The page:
JH: Tell me about your first six months on the job.
GP: It’s been an interesting six months. Of course I started out with a trip to Cleveland clinic that kind of slowed things down a little bit. But that probably was the Lord talking to me. People have been supportive. I’ve enjoyed getting out to meetings with some different people than I usually am with, in some presbyteries and some other contexts, which has been good. I’m looking forward to the new year and to working together as a church.
JH: How’s recovery from your surgery going?
GP: Recovery’s just fine. My cardiologist just basically released me a couple weeks ago, and my cardio rehab ended two weeks ago, so I’m basically on my own, trying to be on my best behavior.
JH: Tell me, just in case some of our readers haven’t heard, what was the procedure, the surgery about?
GP: I had an aortic arch aneurism. They have known I’ve had it a long time, but it stayed below surgery size until this past year and then it went over surgery threshold, and away we went.
JH: Cliff Kirkpatrick carved out a reputation for being a leading ecumenist in the world, what kind of reputation do you hope to develop?”
GP: I think that’s not an easy question to ask going into a job. I hope, just try to be faithful every day to my calling. I try to be open to conversations with anybody. I try to constantly remind the church – at least hope to try to constantly remind the church – that our hope is in Jesus Christ and not our own abilities and powers. That’s what I hope I can focus on.
JH: Is there an emerging “Parsons Doctrine”?
GP: I don’t know that there’s an emerging “Parson’s Doctrine.” My philosophy, again, is to be open to all people, to try to ground what I do as Biblically as much as I can, and to be out in the church with people in worship. The Office of the General Assembly is here to serve. I’ll e-mail you our vision statement, you can pick some clues out of that.
JH: What hopes do you have for this new year?
GP: Well, I think we’re going into a difficult time not just as a church but in a real time in our country where are we going to have to examine what our real resources are, and the realization that all that’s gold is not really gold. And that goes for Presbyterians, too, to realize that our real resources are our faith and the hope we have in Jesus Christ. I think we’re going to go into a year when the need of people who are homeless and without healthcare and without jobs and without education is just going to be even greater, and the Presbyterians have had a long history of reaching out to people in those needs. We’re going to have to do that not just from our wallets but really from our hands and our hearts. As a church there’s just lots of exciting things going on out there as far as church development and in rediscovery of mission, and I hope that we can continue to do that through the year as we remain faithful to what God has called us to be as a church.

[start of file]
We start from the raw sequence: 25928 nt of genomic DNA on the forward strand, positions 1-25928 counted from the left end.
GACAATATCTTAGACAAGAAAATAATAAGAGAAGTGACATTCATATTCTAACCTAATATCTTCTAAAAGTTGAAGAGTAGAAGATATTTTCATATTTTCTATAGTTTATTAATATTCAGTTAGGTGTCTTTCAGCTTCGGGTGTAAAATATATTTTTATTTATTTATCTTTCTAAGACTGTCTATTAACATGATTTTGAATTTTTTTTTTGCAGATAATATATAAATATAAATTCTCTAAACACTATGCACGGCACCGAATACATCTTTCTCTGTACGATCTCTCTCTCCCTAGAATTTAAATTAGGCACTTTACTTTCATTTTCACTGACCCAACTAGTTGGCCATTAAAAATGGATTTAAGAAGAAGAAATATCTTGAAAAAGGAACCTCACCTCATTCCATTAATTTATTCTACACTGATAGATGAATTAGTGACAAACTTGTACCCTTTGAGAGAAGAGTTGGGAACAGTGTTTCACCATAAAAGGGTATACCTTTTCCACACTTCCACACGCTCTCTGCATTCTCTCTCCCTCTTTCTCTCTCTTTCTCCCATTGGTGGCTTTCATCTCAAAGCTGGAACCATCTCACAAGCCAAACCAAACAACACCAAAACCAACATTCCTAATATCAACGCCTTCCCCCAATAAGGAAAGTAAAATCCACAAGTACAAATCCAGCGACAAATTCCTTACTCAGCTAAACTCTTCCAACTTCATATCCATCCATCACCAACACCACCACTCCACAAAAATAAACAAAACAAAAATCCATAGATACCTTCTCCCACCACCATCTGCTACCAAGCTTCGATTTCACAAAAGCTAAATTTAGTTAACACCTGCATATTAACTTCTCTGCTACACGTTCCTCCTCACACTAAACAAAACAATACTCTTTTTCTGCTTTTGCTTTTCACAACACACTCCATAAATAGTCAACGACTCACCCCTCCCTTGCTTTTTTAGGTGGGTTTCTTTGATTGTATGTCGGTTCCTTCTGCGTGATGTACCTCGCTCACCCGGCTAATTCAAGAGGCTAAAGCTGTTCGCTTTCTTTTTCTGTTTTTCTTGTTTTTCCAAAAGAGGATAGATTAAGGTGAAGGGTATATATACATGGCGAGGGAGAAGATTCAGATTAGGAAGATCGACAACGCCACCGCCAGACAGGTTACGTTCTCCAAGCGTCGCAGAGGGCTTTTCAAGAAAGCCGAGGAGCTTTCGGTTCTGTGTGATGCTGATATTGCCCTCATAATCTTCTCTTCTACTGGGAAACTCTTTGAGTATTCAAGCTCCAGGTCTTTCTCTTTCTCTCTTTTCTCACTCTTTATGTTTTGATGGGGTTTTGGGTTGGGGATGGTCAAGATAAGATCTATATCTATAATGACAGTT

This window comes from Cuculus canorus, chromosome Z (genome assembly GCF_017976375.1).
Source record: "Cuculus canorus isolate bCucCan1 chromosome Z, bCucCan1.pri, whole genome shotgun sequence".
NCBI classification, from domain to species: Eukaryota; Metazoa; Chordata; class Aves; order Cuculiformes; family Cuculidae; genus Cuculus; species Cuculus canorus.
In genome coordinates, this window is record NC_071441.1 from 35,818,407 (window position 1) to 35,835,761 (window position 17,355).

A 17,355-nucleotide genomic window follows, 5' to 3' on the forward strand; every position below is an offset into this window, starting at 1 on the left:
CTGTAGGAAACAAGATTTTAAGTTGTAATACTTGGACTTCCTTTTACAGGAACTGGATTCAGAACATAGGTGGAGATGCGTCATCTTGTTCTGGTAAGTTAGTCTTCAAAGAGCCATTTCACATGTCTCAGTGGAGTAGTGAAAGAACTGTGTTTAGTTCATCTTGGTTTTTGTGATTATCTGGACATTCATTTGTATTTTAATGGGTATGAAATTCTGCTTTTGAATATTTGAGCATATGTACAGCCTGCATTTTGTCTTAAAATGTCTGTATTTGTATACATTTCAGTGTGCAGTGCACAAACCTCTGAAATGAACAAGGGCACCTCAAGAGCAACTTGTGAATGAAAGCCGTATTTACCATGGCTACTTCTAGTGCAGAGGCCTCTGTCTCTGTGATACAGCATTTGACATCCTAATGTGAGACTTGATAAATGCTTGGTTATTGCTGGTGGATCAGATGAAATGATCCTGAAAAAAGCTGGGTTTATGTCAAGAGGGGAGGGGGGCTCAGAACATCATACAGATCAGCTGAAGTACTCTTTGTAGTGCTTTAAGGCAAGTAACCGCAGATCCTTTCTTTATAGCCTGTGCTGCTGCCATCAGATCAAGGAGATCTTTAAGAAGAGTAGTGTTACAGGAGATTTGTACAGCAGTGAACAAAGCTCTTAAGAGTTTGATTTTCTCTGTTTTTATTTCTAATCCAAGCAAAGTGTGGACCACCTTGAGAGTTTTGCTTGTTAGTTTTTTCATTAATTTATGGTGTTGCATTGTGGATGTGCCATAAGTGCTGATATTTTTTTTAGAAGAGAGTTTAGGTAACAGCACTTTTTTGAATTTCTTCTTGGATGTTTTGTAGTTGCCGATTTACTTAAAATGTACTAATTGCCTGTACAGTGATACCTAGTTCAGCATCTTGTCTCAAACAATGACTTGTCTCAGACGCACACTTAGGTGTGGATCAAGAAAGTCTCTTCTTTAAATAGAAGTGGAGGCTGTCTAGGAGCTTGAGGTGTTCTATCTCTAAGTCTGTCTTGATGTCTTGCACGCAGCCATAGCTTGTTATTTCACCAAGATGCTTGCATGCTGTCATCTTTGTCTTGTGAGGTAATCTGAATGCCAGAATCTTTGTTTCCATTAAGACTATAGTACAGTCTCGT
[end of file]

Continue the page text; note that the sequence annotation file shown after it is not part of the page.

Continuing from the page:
JH: Gradye, the two hottest issues in the church right now are ordination standards and church property. Anything you’d like to say to the church about them?
GP: The church is in the latest chapter of a long discussion the church has had about ordination standards that reaches back three decades. I hope that the discussions in presbyteries are discussions that lead to everybody being able to communicate with each other, because I think that’s the goal: how can we have these varied points of view and yet remain in church together, and I hope we can continue to find the spirit with which to do that. I think on the property issues we just need to continue as much as possible to stay out of the courts, to find ways to have respectful conversations about this, the way the General Assembly asked us to do, and I hope our office will continue to help make that happen, also.
JH: There have been reports of presbyteries tackling the property issue all the way from the Presbytery of South Louisiana saying you can pretty much feel free to go with your property to Heartland Presbytery, reinforced by GA-PJC ruling, that is really confronting those pastors in churches thinking of leaving with the possibility of defrocking or at least being pulled out of their pastorates. I know that your office, under Cliff Kirkpatrick’s authority, about a year ago came out with guidance urging staying away from the courts. Is there anything you would add to that?
GP: The General Assembly’s action on pastoral gracious separation is the motto we’re trying to follow. We are working on a proposed policy piece that would be at least an advisory piece on how presbyteries might go about setting up policies for dismissing churches. Some of our presbyteries already have such policies. I think that, in my experience with this – which is way too much – these divisions never happen just right down the middle. They always, I think Carl Sandberg said it, they split like ice. They split star-wise. Families get split. Friends get split. Neighbors get split. I think we need to do all we can do so that, if a church makes the painful decision to leave, and it’s painful for the church and it’s certainly painful for us, that we do it in a way that is a witness to Jesus Christ and for the long term good of the whole church.
JH: Any last comments to pass on to the Outlook readers?
GP: Another thing I neglected to say is that my other continual hope for the “Parsons Doctrine” is to continue to lift up the office of elder, to recapture the spirit of what I think elders are supposed to be in this church, and the whole shared decision-making that’s at the heart of what it means to be Presbyterian is partially based upon this effort of renewing the office of elder so there is a real parity of conversations and that we all really value the shared input.